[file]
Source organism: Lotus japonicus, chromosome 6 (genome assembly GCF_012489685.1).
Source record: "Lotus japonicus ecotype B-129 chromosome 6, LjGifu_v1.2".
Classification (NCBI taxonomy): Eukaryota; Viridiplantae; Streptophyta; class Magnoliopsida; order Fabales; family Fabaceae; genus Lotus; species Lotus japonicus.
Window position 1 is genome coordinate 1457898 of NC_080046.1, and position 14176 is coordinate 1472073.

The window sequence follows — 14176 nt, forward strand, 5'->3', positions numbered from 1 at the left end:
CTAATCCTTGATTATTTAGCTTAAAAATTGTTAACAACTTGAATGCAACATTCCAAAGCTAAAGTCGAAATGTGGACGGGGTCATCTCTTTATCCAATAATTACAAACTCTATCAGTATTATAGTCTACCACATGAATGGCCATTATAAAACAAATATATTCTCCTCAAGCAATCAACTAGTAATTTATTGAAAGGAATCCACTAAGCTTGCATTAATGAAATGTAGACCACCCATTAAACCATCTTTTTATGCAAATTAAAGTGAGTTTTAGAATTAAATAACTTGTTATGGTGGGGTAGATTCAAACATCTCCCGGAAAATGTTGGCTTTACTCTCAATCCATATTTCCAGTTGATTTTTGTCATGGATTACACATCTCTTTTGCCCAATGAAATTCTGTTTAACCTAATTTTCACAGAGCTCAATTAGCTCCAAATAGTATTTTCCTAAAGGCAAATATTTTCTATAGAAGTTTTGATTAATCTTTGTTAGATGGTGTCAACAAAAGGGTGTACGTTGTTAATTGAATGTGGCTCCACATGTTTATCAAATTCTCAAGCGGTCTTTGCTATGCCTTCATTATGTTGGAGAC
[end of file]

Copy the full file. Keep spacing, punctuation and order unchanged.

Source organism: Lotus japonicus, chromosome 6 (genome assembly GCF_012489685.1).
Source record: "Lotus japonicus ecotype B-129 chromosome 6, LjGifu_v1.2".
Classification (NCBI taxonomy): Eukaryota; Viridiplantae; Streptophyta; class Magnoliopsida; order Fabales; family Fabaceae; genus Lotus; species Lotus japonicus.
Window position 1 is genome coordinate 1457898 of NC_080046.1, and position 14176 is coordinate 1472073.

The window sequence follows — 14176 nt, forward strand, 5'->3', positions numbered from 1 at the left end:
CTAATCCTTGATTATTTAGCTTAAAAATTGTTAACAACTTGAATGCAACATTCCAAAGCTAAAGTCGAAATGTGGACGGGGTCATCTCTTTATCCAATAATTACAAACTCTATCAGTATTATAGTCTACCACATGAATGGCCATTATAAAACAAATATATTCTCCTCAAGCAATCAACTAGTAATTTATTGAAAGGAATCCACTAAGCTTGCATTAATGAAATGTAGACCACCCATTAAACCATCTTTTTATGCAAATTAAAGTGAGTTTTAGAATTAAATAACTTGTTATGGTGGGGTAGATTCAAACATCTCCCGGAAAATGTTGGCTTTACTCTCAATCCATATTTCCAGTTGATTTTTGTCATGGATTACACATCTCTTTTGCCCAATGAAATTCTGTTTAACCTAATTTTCACAGAGCTCAATTAGCTCCAAATAGTATTTTCCTAAAGGCAAATATTTTCTATAGAAGTTTTGATTAATCTTTGTTAGATGGTGTCAACAAAAGGGTGTACGTTGTTAATTGAATGTGGCTCCACATGTTTATCAAATTCTCAAGCGGTCTTTGCTATGCCTTCATTATGTTGGAGAC